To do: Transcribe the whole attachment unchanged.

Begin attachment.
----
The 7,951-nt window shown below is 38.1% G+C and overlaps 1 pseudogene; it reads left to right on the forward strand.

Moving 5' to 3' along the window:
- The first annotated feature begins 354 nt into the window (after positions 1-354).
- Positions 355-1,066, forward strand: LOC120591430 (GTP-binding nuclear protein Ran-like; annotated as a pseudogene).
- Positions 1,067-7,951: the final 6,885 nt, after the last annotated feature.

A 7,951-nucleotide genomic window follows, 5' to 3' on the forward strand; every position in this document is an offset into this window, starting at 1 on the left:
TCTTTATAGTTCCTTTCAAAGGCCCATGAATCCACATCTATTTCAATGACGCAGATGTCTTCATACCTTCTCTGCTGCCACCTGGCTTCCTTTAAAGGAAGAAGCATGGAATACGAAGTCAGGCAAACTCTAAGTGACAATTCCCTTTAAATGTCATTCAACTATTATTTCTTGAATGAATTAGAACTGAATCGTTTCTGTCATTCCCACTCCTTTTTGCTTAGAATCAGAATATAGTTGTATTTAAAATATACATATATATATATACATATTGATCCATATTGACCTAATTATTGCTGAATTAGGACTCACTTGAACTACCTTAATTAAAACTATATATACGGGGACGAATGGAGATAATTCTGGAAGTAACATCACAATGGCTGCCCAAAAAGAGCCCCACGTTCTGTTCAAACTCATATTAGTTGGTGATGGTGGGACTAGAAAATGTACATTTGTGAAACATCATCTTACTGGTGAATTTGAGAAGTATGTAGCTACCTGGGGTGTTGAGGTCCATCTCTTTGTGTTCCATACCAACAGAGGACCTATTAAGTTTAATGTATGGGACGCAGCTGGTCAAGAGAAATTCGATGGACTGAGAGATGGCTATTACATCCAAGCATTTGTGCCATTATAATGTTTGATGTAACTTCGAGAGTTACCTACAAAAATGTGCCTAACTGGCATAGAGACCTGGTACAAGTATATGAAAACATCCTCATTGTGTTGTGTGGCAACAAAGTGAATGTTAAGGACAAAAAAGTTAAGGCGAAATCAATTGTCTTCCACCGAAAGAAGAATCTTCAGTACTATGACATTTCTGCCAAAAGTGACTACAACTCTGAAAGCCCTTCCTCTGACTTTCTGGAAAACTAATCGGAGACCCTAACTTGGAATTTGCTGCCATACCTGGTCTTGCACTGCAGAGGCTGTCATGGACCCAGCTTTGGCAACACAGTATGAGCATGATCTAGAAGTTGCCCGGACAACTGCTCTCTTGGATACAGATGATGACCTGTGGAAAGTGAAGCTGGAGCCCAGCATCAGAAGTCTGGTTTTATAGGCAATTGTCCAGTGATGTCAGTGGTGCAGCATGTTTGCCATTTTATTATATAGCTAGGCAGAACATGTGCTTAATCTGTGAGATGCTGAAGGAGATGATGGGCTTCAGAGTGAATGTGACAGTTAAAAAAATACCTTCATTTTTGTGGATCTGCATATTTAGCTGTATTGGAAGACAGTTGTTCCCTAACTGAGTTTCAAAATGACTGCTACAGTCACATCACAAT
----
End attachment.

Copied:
The 7,951-nt window shown below is 38.1% G+C and overlaps 1 pseudogene; it reads left to right on the forward strand.

Moving 5' to 3' along the window:
- The first annotated feature begins 354 nt into the window (after positions 1-354).
- Positions 355-1,066, forward strand: LOC120591430 (GTP-binding nuclear protein Ran-like; annotated as a pseudogene).
- Positions 1,067-7,951: the final 6,885 nt, after the last annotated feature.

A 7,951-nucleotide genomic window follows, 5' to 3' on the forward strand; every position in this document is an offset into this window, starting at 1 on the left:
TCTTTATAGTTCCTTTCAAAGGCCCATGAATCCACATCTATTTCAATGACGCAGATGTCTTCATACCTTCTCTGCTGCCACCTGGCTTCCTTTAAAGGAAGAAGCATGGAATACGAAGTCAGGCAAACTCTAAGTGACAATTCCCTTTAAATGTCATTCAACTATTATTTCTTGAATGAATTAGAACTGAATCGTTTCTGTCATTCCCACTCCTTTTTGCTTAGAATCAGAATATAGTTGTATTTAAAATATACATATATATATATACATATTGATCCATATTGACCTAATTATTGCTGAATTAGGACTCACTTGAACTACCTTAATTAAAACTATATATACGGGGACGAATGGAGATAATTCTGGAAGTAACATCACAATGGCTGCCCAAAAAGAGCCCCACGTTCTGTTCAAACTCATATTAGTTGGTGATGGTGGGACTAGAAAATGTACATTTGTGAAACATCATCTTACTGGTGAATTTGAGAAGTATGTAGCTACCTGGGGTGTTGAGGTCCATCTCTTTGTGTTCCATACCAACAGAGGACCTATTAAGTTTAATGTATGGGACGCAGCTGGTCAAGAGAAATTCGATGGACTGAGAGATGGCTATTACATCCAAGCATTTGTGCCATTATAATGTTTGATGTAACTTCGAGAGTTACCTACAAAAATGTGCCTAACTGGCATAGAGACCTGGTACAAGTATATGAAAACATCCTCATTGTGTTGTGTGGCAACAAAGTGAATGTTAAGGACAAAAAAGTTAAGGCGAAATCAATTGTCTTCCACCGAAAGAAGAATCTTCAGTACTATGACATTTCTGCCAAAAGTGACTACAACTCTGAAAGCCCTTCCTCTGACTTTCTGGAAAACTAATCGGAGACCCTAACTTGGAATTTGCTGCCATACCTGGTCTTGCACTGCAGAGGCTGTCATGGACCCAGCTTTGGCAACACAGTATGAGCATGATCTAGAAGTTGCCCGGACAACTGCTCTCTTGGATACAGATGATGACCTGTGGAAAGTGAAGCTGGAGCCCAGCATCAGAAGTCTGGTTTTATAGGCAATTGTCCAGTGATGTCAGTGGTGCAGCATGTTTGCCATTTTATTATATAGCTAGGCAGAACATGTGCTTAATCTGTGAGATGCTGAAGGAGATGATGGGCTTCAGAGTGAATGTGACAGTTAAAAAAATACCTTCATTTTTGTGGATCTGCATATTTAGCTGTATTGGAAGACAGTTGTTCCCTAACTGAGTTTCAAAATGACTGCTACAGTCACATCACAAT